Some wonder whether Mark Leibovich was really spilling the inside story of how Washington works in his putative tell-all, This Town, given that leading roles in his narrative were often the bittiest of bit players. And lo, our suspicions that there's a lot more to say were confirmed recently by none other than Janet Donovan, the would-be Kay Graham of DC's gossip-salon set.
At what could only be called a meta-confab—a gathering of gossip columnists who gossiped about how best to get gossip—Donovan delivered the lowdown on just how low This Town rates with her. "You read Mark Leibovich's book?" Donovan asked. "That was all fairy dust compared to what we know in this room."
No question, the story of power is always the story of people, large and sometimes very small. Happy reading.
How Washington Got Tough on Wall Street
One of the spiciest power stories of the week was the historic settlement between the Justice Department and JPMorgan Chase. It was history-making both in size ($13 billion) and in getting, for the first time, some acknowledgement of wrongdoing by a major Wall Street bank. And it marked a dramatic departure from the past. Why and how?
The answer is a change in power players, including an attorney general who exerted pressure from way outside Washington: Kamala Harris. Here's the back story.
Jamie Dimon may not have known what hit him. One minute, it seemed, Tim Geithner was smiling at him and Lanny Breuer was looking the other way; the next minute, the chairman of JPMorgan Chase was being nailed to the wall (without a street).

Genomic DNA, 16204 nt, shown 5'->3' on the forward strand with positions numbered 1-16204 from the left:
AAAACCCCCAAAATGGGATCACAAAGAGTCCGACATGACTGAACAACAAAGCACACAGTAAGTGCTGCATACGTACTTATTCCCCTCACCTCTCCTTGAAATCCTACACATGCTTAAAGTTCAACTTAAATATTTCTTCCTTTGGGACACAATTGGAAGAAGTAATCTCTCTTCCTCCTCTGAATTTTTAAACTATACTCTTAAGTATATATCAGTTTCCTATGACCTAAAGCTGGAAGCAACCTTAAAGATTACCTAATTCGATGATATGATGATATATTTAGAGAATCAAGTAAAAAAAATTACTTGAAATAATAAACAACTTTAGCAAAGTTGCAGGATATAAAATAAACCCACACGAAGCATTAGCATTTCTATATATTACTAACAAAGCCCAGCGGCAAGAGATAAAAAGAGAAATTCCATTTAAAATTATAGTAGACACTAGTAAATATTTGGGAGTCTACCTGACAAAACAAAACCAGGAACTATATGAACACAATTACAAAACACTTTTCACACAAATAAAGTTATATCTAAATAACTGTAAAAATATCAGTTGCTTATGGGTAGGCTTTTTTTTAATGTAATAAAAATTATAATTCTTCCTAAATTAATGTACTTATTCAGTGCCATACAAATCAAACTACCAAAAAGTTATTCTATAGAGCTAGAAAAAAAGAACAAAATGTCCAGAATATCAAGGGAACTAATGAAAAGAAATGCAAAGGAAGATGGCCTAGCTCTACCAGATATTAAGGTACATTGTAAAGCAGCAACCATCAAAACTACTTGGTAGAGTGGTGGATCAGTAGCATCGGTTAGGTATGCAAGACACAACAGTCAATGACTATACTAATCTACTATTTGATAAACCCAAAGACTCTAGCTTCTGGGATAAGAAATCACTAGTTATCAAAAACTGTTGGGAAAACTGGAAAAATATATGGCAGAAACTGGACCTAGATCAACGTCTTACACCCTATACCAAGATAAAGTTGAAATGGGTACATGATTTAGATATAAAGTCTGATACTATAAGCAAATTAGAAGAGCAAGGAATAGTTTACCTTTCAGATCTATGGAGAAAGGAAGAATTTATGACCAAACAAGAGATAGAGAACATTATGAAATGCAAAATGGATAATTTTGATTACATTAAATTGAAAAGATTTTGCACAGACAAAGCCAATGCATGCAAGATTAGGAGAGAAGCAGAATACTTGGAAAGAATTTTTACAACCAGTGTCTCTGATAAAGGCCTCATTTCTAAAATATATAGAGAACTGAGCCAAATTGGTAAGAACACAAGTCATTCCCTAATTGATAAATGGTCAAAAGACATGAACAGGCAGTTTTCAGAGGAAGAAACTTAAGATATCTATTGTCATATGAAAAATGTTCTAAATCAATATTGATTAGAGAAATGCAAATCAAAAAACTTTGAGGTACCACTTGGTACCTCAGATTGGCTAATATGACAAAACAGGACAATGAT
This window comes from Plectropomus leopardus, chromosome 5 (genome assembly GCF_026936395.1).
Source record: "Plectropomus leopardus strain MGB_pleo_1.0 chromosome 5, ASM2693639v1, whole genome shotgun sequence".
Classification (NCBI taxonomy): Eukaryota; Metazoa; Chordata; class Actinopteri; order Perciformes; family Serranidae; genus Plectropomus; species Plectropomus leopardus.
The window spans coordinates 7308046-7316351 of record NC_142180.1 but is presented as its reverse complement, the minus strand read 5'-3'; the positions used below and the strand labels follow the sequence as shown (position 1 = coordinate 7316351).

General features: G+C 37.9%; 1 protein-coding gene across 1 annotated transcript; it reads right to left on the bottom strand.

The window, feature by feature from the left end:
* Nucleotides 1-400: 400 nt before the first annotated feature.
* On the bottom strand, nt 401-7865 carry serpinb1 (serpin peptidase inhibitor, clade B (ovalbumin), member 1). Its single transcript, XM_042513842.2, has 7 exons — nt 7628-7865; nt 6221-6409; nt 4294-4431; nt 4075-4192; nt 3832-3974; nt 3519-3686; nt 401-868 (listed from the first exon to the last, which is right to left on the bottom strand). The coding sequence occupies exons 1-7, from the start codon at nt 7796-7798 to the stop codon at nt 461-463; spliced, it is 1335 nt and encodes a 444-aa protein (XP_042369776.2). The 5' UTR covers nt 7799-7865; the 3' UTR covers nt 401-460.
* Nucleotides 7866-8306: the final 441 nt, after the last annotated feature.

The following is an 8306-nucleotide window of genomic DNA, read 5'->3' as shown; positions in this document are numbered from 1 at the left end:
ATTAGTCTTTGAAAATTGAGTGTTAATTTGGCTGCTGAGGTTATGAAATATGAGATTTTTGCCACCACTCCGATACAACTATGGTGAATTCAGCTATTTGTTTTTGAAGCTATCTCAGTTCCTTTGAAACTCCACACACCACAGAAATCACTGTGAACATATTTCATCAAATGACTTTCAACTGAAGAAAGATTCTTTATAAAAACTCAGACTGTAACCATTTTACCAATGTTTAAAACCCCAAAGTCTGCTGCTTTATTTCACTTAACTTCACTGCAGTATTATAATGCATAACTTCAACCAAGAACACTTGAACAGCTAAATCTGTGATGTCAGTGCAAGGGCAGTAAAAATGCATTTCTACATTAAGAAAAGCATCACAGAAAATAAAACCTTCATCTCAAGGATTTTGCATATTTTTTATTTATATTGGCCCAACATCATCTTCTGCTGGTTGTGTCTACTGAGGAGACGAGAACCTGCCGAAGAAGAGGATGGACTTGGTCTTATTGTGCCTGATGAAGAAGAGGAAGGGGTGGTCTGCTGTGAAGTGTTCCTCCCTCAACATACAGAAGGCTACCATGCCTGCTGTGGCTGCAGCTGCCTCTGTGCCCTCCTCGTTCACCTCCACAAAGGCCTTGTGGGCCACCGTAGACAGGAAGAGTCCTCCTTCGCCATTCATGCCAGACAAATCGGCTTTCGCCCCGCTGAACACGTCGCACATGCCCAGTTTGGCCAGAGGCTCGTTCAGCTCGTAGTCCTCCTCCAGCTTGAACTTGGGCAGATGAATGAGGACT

The real story of how Attorney General Eric Holder regained at least a measure of self-respect when it comes to Wall Street is mainly a story of a changing of the guard—how an important roster of power players in Washington changed dramatically. Breuer, Holder's former head of investigations, left several months ago to go back to Covington Burling, whence he and Holder both came, and which has a lot of banking clients. Geithner, chief protector of the banks, left Washington entirely, leaving things to his successor at Treasury, the more neutral Jacob Lew. And that's when things began to change for JPMorgan Chase and the other once-"untouchable" banks.
Next, in a key move, Tony West replaced Tom Perrelli as associate attorney general, the third-highest spot in Justice. Perrelli had been respected—and feared, as a close friend of Obama's from Harvard Law. He'd also done some impressive things way back when in the Clinton Justice Department. But Perrelli seemed out of his depth on financial investigations, having quarterbacked the disastrously inadequate 50-state mortgage-fraud settlement in late 2011. West was now in charge as chief negotiator with JPMorgan.
But the key ingredient—the real secret sauce—came from outside the Beltway. It was a passel of important and influential state attorneys general who were also hopping mad. That's where Kamala Harris came in. Harris, the California attorney general who's seeking to make a name in national politics (along with Maryland Gov. Martin O'Malley, another eager aspirant to national profile-dom, she cochaired the 2012 DNC rules committee), happens to be Tony West's sister-in-law. Publicly peeved at being associated with the first settlement in 2011, she sought to stiffen her bro-in-law's spine, according to people close to her and the deal.